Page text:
Students are also encouraged to register for non-thesis research. A brief summary of the research interests of the faculty is presented on the Physics and Astronomy website, in the Department booklet entitled Graduate Studies and Research, and in the Department's listing in The American Institute of Physics' annual book entitled Graduate Programs in Physics, Astronomy, and Related Fields. The latter two are available in the Department office.

F.  Registration

Graduate students are expected to register during early registration. If there is some reason why registration cannot be accomplished at that time, the Department office should be notified.

G. Policy for Withdrawals

Students may not withdraw from courses required for the graduate degree they are pursuing without explicit, written permission from the graduate committee.  


We follow the Academic Calendar (http://registrar.unl.edu/academic-calendar) to define the deadlines for the “early” and “late” withdrawals. The early withdrawal deadline is found in the Academic Calendar as “Last day to file a drop to remove course from student’s record.” The late withdrawal deadline is found as “Last day to withdraw from one or more courses for the term.”

The consequences of a withdrawal are:

  • On or before the early withdrawal deadline:
    Effect of early withdrawal: The course has not been taken, and no grade will be recorded.
  • On or before the late withdrawal deadline:
    Effect of late withdrawal: The course has been taken, and a grade of “W” will be recorded. This “W” will be disregarded in GPA calculations. Required courses may only be taken twice; late withdrawal counts as one of the two attempts.  
  • After the late withdrawal deadline:
    No withdrawal is allowed.

H. Distribution of M.S. and Ph.D. Theses and Thesis Abstracts

Two unbound copies of each thesis should be given to Love Library. Graduate students and/or their advisors are also asked to distribute to faculty and other graduate students a copy of the M.S. or Ph.D. Thesis Abstract to better inform the faculty of student progress and to acquaint graduate students with the research being carried out in the Department.

I.  Academic Dishonesty

Graduate students in the Department of Physics and Astronomy historically have displayed a high level of integrity when carrying out classroom assignments and when working on examinations or thesis research. The purpose of the discussion here is to make sure that students are fully informed of faculty expectations in this regard. A fairly complete discussion of what may constitute academic dishonesty and the possible penalties for such dishonesty may be found in the Graduate Studies Bulletin issued by the Graduate College of the University of Nebraska–Lincoln. This section of the Graduate Student Handbook summarizes for graduate students in the Department of Physics and Astronomy some of the main points made in the Graduate Studies Bulletin regarding academic dishonesty and clarifies some issues regarding penalties for engaging in academic dishonesty.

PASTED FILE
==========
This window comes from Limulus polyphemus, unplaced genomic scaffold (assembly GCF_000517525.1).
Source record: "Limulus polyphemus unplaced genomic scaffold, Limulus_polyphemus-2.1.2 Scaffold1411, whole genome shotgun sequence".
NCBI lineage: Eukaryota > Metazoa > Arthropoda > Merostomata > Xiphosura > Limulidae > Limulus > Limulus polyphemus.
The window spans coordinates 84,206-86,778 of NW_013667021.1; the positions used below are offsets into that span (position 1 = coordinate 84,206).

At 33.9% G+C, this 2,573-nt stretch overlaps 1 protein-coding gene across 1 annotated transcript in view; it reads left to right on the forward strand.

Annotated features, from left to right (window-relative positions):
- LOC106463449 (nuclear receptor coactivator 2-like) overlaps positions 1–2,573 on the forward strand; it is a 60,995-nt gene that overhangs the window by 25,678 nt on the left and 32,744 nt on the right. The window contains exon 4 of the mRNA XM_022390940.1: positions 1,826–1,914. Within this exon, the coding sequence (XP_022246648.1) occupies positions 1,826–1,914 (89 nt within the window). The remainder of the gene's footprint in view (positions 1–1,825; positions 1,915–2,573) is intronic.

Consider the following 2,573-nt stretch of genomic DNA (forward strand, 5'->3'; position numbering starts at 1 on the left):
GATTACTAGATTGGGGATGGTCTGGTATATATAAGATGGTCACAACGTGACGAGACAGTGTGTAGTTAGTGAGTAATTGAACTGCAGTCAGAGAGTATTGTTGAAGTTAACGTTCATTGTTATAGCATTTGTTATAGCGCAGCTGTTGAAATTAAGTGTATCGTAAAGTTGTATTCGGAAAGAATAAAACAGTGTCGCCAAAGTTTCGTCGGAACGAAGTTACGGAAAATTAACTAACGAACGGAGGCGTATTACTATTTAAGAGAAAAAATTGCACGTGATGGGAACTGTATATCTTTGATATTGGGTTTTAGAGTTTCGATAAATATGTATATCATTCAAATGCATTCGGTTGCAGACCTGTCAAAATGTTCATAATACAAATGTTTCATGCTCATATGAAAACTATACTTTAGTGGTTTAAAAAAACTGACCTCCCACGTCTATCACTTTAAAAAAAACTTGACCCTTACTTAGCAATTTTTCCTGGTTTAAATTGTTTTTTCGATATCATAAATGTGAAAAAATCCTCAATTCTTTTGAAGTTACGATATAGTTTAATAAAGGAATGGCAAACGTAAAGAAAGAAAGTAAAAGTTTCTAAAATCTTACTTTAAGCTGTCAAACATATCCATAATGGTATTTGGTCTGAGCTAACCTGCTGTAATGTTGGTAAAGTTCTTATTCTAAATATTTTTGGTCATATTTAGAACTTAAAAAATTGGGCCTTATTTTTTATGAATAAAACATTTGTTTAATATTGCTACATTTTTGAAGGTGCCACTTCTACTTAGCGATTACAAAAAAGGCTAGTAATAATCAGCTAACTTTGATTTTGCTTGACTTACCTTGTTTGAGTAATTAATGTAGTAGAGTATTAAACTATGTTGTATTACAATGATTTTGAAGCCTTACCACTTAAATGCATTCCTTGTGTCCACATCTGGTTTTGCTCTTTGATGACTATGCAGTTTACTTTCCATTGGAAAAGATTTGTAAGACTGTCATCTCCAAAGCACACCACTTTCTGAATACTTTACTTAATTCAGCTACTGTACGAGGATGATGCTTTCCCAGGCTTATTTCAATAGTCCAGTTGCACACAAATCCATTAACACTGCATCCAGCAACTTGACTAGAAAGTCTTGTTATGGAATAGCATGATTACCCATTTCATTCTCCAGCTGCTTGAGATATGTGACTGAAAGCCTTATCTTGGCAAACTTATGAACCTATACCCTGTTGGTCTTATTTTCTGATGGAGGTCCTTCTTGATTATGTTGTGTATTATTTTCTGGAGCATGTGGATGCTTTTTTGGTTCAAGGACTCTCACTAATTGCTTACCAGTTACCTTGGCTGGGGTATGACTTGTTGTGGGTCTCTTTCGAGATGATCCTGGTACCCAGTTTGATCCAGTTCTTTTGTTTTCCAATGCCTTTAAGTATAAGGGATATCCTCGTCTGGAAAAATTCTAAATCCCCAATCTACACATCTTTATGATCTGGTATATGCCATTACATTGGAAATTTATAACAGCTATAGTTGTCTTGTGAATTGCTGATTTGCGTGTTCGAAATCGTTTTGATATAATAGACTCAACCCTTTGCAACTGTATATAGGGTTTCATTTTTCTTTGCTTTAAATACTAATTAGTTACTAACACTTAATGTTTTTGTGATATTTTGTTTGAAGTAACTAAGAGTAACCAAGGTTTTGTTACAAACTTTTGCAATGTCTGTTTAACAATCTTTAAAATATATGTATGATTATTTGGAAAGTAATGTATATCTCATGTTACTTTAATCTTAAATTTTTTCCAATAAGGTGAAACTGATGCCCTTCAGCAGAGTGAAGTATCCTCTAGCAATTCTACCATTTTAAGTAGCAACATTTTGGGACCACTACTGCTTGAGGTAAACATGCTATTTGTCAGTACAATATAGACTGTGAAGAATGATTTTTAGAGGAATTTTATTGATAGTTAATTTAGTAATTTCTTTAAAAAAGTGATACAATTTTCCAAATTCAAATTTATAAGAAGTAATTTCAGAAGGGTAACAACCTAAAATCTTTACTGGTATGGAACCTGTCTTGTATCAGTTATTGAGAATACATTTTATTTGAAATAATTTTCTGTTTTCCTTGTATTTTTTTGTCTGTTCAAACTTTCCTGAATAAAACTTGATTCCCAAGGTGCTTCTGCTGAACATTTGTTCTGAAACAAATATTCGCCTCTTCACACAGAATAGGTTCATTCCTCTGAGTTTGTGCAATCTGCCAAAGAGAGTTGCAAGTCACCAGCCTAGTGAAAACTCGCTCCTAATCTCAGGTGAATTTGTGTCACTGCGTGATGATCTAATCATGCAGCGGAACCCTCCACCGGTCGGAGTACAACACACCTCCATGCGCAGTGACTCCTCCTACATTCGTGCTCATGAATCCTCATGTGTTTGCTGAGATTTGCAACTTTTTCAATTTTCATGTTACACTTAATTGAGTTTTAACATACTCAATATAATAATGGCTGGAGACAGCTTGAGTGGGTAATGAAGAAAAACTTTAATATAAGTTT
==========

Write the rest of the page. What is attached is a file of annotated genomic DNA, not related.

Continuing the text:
Any student found guilty of academic dishonesty shall be subject to both academic and disciplinary sanctions. Academic dishonesty includes, but is not limited to, the following:
  1. Cheating. Copying or attempting to copy from an academic test, examination, or assigned work of another student; using or attempting to use unauthorized materials, information, notes, study aids or other devices for any academic test or assignment.
  2. Fabrication and Falsification. Falsifying or fabricating any information or citation in any academic exercise, assignment, or examination. Falsification is the alteration of information, while fabrication is the invention or counterfeiting of information.
  3. Plagiarism. Presenting the work of another as one's own (i.e., without proper acknowledgement of the source) and submitting examinations, theses, reports, or other academic work in whole or in part as one's own when such work has been prepared by another person or copied from another person.
  4. Abuse of Academic Materials. Destroying, defacing, stealing, or making inaccessible library or other academic resource material.
  5. Complicity in Academic Dishonesty. Helping or attempting to help another student to commit an act of academic dishonesty.
  6. Falsifying Grade Reports. Changing or destroying grades, scores or markings on an examination or in an instructor's records.
  7. Misrepresentation to Avoid Academic Work. Fabricating an excuse such as illness, injury, accident, etc., in order to avoid or delay timely submission of academic work or to avoid or delay the taking of an examination.

For a more complete description of what may constitute academic dishonesty, the student is referred to the current Graduate Studies Bulletin. Penalties for academic dishonesty are discussed in Appendix A.